When do you know it’s time to say goodbye?

Our dogs are not considered our pets.  Our dogs are integral parts of our family.  For many years while we were battling infertility it was our “fur babies” that got us through the devastating times we were faced with and I often buried my face into my girls fur and cried tears of desperation…

Saffy and Jazzy

Thing is,  our girls are old now.  We’ve been privileged to have them in our hearts and home for thirteen amazing years… and whilst our little Jazz (the energizer jack russel) is still going strong, our beautiful golden lab Saff’s is…. not.  In the past few months we’ve noticed that she is steadily deteriorating in terms of her range of movement.  She is much stiffer when she gets up from a sitting or lying position and she has started losing control of her bowels in the house.  Like a toddler learning to potty train it’s almost like she feels the sensation too late and then “whoopsie” out pop the poops.

We took her to our vet two months ago to get her accessed.  Our vet absolutely agrees with us that Saff’s has deteriorated but what really threw me was that when we did hip and spine  x-rays her bones are still in good shape.  Her blood tests and liver enzyme tests all came back normal.  Our vet suspected from the get go that it was neurological but to have this substantiated it would mean an MRI which is VERY costly.  Now don’t get me wrong I am prepared to spend money on my pets but when faced with a bill of over 8.5 grand for a very old dog (Labradors have a maximum expected life span of 14 – 15 years) combined with a diagnosis that would probably result in a costly operation (20K +) which might or might not add any time to her life span we were at a cross roads as to what to do.  In the end we decided to try to see if medication would assist her in feeling more comfortable and ease the stiffness.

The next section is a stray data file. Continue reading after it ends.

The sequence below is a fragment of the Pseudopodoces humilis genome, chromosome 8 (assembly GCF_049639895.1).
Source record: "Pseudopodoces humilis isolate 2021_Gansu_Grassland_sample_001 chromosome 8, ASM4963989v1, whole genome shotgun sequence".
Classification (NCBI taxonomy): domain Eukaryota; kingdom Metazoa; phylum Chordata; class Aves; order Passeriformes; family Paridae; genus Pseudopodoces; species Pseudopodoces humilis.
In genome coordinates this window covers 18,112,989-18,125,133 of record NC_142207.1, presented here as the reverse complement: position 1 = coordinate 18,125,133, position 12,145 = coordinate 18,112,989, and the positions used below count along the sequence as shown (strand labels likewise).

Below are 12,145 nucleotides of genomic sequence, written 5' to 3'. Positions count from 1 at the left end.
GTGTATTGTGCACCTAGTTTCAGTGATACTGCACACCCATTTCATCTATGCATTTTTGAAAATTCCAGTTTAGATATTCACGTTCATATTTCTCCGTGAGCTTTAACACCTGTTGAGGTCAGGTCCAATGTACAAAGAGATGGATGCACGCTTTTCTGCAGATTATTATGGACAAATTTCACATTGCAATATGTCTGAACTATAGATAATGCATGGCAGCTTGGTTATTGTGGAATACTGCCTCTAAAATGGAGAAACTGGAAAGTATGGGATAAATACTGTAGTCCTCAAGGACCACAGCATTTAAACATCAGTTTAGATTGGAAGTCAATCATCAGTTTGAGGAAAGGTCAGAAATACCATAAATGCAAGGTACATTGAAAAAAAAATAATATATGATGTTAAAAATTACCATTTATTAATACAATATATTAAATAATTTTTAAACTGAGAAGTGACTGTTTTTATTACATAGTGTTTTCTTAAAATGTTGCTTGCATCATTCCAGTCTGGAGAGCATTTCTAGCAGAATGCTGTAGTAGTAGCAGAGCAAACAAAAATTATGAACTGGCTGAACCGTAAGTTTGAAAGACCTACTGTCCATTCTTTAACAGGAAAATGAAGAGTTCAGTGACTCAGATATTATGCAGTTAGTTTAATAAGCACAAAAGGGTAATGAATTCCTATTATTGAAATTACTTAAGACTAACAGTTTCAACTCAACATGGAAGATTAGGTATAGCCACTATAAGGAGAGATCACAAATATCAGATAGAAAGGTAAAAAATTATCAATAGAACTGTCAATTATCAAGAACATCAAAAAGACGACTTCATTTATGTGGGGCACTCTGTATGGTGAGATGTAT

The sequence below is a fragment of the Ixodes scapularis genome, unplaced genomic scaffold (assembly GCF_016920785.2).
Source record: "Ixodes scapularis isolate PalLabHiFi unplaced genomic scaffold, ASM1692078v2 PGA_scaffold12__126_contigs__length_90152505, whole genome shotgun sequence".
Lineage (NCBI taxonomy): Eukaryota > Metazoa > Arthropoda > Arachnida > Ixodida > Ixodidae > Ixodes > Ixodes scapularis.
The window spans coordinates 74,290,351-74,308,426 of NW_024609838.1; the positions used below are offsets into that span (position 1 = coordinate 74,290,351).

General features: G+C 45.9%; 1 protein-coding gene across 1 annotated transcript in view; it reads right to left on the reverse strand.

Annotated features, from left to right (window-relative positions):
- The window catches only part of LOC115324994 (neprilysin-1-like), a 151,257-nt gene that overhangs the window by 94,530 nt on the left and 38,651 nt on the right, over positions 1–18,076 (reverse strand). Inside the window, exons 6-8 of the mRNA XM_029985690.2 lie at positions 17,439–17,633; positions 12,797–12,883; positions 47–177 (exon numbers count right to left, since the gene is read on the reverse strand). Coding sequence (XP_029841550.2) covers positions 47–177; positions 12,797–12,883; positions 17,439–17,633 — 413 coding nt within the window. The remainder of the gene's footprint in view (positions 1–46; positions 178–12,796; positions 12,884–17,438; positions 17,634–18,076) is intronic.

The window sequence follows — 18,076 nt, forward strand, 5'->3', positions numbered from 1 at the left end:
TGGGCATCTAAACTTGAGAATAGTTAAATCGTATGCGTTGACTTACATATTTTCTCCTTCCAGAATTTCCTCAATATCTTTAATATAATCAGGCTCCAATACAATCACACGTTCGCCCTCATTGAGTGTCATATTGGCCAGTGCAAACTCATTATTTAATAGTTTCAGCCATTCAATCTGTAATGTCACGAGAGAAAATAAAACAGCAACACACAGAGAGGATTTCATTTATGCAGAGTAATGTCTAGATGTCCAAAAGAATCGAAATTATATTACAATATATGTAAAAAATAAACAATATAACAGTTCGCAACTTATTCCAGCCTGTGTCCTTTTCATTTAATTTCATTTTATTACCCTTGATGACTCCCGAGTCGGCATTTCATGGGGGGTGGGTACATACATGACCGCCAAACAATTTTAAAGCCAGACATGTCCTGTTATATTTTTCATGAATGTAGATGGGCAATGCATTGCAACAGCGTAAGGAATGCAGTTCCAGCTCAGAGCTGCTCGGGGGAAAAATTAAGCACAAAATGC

Saffy Young.jpg

After a month of the meds we had not seen any remarkable difference in our beautiful girl.  Chatting to family didn’t really help because they don’t get how close we are to our animals.  They all recommended putting her down but it just didn’t feel right to me.  How on earth could I make this decision?  Especially since “she wasn’t THAT bad”.

A close friend who works in animal rescue suggested a second opinion at an animal hospital that she uses for her rescue dogs.  She also told us that the vets there would be quite clear about whether it was time or not to make the hard choice for our beautiful Saffs.

The appointment was three weeks ago.

Saff old

I cannot tell you how relieved we are to have seen an amazing vet who was practical, caring and who was very honest about how to proceed.  The 2nd opinion vet concurred that the issue with our girl was neurological, she also felt that having the MRI and the operation would be a waste of time and energy and may actually make our girl worse.  She has suggested different meds and has also told us that whilst our Saff is in pain and is battling that the time to euthanize is not here yet.

I cannot wrap my head around having to say goodbye to this sweet girl who has filled our home with helicopter tail wags, and the most incredibly soft brown eyes for the last 13 years.